DUBAI // The UAE must cut its reliance on imported medicines in order to avoid shortages that leave patients unable to find the drugs they need, a Ministry of Health official said yesterday.
Dr Salem Al Darmaki, the acting undersecretary at the Ministry of Health, said an expansion of the home-grown pharmaceutical industry was important to reduce the dependence on imports.
The anti-anxiety drug Xanax disappeared from pharmacy shelves recently, and doctors have also reported shortages of other types of medication, including the antidepressant Zoloft and the mood stabiliser Lamictal.
The UAE is vulnerable to such disruptions in supplies because just 8 per cent of the total used each year is produced in the country.
"Investment in any healthcare sector will help to improve the quality of care and avoid any shortages," he said. "It's the same thing with pharmaceuticals, the same thing with instruments, the same thing with medical equipment, and so on."
Dr Al Darmaki was speaking at the ground-breaking ceremony for a factory to be built by Dubai-based Pharmax Pharmaceuticals at the DuBiotech life sciences park.
"We are pleased to support the expansion of a home-grown pharmaceutical company in the UAE," he said. "We believe such growth will encourage other indigenous companies to expand their operations.
"This is particularly important to make the UAE market less reliant on imported pharmaceutical products. We hope to see more growth in this sector, especially for drugs for chronic diseases such as diabetes and hypertension."
The Pharmax chief executive Ahmad Tabari said: "Having local manufacturers would make you less reliant on imports. In this increasingly complex world, international trade patterns can be disrupted. We have seen it happen in the past, so it is useful to have a stockpile of locally produced medications.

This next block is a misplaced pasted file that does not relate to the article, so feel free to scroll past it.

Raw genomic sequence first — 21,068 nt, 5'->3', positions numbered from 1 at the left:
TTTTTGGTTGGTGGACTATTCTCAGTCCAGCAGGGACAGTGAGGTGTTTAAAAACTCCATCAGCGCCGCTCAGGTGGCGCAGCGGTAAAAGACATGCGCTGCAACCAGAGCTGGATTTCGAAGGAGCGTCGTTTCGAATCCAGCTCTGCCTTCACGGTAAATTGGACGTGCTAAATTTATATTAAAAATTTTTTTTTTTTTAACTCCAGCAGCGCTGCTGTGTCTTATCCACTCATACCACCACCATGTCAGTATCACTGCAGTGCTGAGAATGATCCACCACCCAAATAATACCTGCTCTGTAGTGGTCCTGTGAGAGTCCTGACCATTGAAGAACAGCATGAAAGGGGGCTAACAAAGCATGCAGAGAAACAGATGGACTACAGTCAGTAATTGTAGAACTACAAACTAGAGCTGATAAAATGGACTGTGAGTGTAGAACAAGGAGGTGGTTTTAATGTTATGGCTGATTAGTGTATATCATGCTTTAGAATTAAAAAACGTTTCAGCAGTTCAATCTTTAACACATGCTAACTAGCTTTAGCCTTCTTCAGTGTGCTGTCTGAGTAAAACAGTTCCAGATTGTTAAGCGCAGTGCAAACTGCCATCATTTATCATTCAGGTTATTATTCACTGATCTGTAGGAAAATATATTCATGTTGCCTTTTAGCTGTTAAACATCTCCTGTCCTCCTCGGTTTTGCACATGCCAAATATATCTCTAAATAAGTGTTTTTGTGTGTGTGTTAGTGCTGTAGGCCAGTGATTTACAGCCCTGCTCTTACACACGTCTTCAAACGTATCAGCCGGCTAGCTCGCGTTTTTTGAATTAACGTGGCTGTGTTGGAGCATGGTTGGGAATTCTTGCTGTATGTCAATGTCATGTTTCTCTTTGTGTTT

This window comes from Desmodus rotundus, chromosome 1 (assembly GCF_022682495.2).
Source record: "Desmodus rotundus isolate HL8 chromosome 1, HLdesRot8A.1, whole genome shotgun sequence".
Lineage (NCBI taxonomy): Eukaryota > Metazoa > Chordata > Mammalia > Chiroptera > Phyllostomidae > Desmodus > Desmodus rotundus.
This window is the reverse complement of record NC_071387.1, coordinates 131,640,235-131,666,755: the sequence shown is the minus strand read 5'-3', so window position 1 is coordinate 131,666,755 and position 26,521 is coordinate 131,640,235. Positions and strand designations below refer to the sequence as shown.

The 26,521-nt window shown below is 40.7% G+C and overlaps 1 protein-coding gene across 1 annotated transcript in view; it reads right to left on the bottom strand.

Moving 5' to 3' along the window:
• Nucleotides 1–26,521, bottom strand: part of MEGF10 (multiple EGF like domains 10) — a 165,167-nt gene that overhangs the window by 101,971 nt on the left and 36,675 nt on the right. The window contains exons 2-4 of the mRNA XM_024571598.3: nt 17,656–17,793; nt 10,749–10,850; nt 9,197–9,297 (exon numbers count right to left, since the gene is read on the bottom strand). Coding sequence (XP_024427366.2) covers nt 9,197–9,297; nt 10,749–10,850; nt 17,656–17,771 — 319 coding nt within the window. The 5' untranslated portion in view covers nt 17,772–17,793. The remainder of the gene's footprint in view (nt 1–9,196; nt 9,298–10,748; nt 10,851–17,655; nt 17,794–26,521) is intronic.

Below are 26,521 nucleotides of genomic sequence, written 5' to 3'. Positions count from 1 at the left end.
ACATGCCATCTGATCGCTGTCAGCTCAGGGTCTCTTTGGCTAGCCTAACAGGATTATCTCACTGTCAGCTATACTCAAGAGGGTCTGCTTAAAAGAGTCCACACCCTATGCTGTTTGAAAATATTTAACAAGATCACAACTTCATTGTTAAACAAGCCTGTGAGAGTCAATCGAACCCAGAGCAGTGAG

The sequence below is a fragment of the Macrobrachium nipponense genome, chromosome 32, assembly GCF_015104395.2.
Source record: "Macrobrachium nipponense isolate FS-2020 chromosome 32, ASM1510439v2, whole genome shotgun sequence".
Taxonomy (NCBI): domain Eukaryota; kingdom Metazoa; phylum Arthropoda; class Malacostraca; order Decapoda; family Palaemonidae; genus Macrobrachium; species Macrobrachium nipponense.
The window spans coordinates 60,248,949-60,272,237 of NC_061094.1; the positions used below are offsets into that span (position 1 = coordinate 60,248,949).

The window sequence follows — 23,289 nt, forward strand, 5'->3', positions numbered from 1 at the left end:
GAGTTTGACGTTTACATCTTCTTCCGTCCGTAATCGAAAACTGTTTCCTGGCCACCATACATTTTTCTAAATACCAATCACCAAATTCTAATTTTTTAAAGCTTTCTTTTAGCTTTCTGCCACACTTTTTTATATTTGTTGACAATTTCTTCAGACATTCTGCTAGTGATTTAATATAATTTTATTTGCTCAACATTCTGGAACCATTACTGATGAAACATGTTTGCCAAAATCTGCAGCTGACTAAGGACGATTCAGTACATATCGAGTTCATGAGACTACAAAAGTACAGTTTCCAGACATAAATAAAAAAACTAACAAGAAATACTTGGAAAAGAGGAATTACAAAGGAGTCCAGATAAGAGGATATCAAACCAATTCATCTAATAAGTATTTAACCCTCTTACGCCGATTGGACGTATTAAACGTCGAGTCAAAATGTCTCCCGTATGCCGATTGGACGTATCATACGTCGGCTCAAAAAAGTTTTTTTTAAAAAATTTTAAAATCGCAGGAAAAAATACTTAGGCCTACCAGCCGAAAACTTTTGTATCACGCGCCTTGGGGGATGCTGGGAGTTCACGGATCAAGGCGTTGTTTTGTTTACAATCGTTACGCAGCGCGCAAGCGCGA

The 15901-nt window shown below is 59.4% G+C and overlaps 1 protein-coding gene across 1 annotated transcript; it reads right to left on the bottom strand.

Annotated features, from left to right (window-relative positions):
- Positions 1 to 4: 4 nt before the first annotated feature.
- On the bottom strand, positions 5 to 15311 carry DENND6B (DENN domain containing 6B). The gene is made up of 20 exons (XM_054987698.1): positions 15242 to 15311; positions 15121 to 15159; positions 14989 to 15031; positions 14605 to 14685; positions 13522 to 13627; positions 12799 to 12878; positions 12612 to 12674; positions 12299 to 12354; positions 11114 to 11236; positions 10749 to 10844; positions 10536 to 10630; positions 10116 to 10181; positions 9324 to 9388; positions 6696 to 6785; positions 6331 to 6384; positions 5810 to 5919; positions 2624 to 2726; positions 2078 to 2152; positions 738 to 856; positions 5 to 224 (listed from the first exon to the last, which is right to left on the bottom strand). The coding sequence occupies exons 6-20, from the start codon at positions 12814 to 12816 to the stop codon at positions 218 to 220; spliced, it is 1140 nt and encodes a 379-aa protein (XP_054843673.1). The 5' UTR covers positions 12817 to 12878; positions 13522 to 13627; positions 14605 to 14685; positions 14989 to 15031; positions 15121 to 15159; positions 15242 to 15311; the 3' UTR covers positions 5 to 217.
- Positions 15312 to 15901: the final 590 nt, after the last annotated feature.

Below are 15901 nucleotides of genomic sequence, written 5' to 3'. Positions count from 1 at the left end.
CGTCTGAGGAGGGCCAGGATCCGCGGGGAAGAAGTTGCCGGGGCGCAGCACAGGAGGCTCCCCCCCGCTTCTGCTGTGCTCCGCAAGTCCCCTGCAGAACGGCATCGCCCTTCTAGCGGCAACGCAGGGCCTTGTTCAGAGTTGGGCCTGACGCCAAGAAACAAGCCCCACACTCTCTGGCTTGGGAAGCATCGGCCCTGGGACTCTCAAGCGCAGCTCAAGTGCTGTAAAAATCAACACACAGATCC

"This becomes acute, not in the normal course of operations, but when you have an epidemic, like the Sars epidemic or anything of that nature.
"Should that ever come again, the medications would have to be brought in, and the UAE would become subject to the limitations of production and quota restrictions by the manufacturer.
"We will not necessarily be able to get the necessary vaccines and antibiotics, so being able to produce them locally would certainly address those kinds of issues."
He said any disruptions to the supply of imported drugs were likely to be the result of problems in the distribution channels, or production issues.
"There can be delays in the factory. That happens, factories always have production issues. One of the roles of a distributor is to maintain adequate stocks to ensure there is enough coverage for any such disruptions, but maybe that didn't happen."
The Pharmax plant will produce a range of 25 branded generic drugs when it is completed in two years' time. It is the first manufacturing facility to be developed at DuBiotech.
Mr Tabari added: "We're going to be focusing on diseases that are associated with the region, largely hypertension, cardiovascular, and diabetes, of course, is high on our list."
Dr Al Darmaki said work was continuing on drawing up a revised law to regulate the pharmaceutical industry, but he could not say when it would be introduced.